Virus infection begins in the insect’s digestive system but spreads throughout the whole body of the host in fatal infections. The body tissues of virus-killed insects are almost completely converted into virus particles. The digestive system is among the last internal organ system to be destroyed, so the insects usually continue to feed until they die. Infected insects look normal until just prior to death, when they tend to darken in color and behave sluggishly. They often develop more slowly than uninfected individuals.
Most virus-infected insects die attached to the plant on which they feed. Virus-killed insects break open and spill virus particles into the environment. These particles can infect new insect hosts. Because of the destruction of the internal tissues, dead insects often have a “melted” appearance. The contents of a dead insect can range from milky-white to dark brown or black.
While natural virus outbreaks tend to be localized, virus particles can be spread by the movement of infected insects, the movement of predators such as other insects or birds that come into contact with infected insects, or non-biological factors like water run-off, rain-splash or air-borne soil particles. Many virus-infected insects also climb to higher positions on their host plant before they die, which maximizes the spread of virus particles after the insect dies and disintegrates.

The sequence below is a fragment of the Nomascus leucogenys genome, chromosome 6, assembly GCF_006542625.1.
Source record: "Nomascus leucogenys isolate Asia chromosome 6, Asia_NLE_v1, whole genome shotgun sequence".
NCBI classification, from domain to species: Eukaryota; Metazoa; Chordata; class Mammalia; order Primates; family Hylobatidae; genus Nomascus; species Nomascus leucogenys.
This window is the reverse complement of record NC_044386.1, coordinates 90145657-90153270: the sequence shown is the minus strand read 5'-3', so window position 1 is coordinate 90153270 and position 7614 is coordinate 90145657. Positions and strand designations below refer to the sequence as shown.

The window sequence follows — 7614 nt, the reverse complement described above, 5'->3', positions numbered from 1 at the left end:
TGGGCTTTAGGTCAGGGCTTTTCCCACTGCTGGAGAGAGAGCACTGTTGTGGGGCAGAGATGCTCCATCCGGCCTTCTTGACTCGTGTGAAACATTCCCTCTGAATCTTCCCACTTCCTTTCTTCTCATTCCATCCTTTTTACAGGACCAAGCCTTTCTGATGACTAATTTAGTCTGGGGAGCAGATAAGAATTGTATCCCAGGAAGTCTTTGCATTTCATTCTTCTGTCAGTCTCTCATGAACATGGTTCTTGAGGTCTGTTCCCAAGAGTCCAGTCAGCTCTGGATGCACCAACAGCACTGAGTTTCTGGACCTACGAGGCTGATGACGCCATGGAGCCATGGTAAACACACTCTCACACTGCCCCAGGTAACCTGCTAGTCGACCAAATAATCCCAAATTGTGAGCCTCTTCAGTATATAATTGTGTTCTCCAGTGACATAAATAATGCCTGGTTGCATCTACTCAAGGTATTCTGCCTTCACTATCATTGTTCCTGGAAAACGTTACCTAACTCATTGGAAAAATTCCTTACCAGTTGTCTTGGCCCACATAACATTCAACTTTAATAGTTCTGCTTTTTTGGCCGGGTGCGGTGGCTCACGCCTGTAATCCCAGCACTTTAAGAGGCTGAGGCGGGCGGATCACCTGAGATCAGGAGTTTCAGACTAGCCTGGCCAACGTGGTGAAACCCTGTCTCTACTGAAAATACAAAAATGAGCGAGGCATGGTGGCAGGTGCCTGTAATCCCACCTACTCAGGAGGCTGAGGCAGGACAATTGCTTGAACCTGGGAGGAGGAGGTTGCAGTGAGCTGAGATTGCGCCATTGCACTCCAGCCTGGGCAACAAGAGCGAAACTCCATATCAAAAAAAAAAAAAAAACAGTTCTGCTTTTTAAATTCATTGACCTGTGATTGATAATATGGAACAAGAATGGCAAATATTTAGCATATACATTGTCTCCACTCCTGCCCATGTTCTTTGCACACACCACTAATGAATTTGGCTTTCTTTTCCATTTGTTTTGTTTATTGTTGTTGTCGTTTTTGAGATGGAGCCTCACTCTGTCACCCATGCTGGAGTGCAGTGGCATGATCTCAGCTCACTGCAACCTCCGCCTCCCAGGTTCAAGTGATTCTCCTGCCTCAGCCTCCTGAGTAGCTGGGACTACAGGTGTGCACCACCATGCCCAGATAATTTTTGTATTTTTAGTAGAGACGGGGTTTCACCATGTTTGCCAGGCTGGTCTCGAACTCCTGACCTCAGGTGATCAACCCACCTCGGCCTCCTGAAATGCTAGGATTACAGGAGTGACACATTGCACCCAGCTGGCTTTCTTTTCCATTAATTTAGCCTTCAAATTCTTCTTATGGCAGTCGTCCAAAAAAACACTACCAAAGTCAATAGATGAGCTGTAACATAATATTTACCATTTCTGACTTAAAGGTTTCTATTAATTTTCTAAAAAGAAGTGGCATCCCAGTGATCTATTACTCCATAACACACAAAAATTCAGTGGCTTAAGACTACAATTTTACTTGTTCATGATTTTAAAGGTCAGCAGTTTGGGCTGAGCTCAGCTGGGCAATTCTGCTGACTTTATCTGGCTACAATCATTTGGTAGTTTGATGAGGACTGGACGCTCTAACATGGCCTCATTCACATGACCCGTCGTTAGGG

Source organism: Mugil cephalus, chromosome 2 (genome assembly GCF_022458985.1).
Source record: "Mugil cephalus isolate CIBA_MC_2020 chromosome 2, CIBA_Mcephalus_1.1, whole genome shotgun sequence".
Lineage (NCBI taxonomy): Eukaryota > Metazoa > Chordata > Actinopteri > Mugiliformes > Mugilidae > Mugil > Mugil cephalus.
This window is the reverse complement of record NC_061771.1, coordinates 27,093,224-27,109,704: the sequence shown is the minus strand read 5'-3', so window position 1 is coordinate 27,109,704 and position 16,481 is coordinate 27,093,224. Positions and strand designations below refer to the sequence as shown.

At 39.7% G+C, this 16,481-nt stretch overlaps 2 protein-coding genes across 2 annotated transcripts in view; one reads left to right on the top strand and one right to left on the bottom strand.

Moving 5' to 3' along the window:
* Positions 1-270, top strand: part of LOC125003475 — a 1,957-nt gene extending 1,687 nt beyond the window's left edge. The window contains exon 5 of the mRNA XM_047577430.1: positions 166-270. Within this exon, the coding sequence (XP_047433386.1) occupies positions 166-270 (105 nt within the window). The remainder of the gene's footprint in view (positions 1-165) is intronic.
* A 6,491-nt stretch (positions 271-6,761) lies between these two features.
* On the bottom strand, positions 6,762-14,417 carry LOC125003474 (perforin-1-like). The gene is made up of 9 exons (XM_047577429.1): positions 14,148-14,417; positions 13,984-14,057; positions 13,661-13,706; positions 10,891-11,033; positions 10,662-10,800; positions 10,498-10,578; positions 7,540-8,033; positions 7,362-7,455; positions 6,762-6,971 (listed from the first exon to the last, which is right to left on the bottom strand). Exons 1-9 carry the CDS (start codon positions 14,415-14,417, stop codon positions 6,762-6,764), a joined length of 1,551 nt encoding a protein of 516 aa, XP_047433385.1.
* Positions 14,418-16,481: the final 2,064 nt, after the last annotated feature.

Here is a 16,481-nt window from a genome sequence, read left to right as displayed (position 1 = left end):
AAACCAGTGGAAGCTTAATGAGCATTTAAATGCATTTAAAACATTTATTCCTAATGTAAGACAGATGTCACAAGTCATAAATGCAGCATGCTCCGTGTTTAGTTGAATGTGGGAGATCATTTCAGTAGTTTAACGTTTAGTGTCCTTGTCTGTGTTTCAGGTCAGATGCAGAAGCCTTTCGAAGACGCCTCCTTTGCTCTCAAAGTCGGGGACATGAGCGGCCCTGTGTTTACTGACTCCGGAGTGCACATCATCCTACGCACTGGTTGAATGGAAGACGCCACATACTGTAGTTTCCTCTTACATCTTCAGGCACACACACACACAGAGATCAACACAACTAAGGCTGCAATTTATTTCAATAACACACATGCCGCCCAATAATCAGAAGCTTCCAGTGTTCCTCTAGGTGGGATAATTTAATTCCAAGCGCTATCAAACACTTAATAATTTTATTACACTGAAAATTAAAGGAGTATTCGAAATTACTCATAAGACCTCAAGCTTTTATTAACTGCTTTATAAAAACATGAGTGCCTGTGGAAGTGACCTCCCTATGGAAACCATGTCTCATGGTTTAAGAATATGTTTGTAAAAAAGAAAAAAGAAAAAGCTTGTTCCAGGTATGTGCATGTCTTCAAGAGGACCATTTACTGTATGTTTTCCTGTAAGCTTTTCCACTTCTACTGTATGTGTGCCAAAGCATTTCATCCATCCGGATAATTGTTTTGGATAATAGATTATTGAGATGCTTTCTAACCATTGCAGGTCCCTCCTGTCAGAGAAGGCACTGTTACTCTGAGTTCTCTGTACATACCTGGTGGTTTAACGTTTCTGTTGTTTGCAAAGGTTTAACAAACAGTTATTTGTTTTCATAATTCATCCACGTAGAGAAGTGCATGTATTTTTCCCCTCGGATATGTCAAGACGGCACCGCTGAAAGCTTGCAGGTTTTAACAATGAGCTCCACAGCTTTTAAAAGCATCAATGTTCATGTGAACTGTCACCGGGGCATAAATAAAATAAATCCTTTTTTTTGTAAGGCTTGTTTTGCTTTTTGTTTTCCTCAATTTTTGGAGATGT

The number of virus infection cycles within a growing season depends heavily on the insect’s life cycle. Insect pests with multiple generations per season or longer life cycles can be more heavily impacted by virus outbreaks since there is a greater opportunity for multiple virus infection cycles within a growing season.
Insect virus from Lin chemical: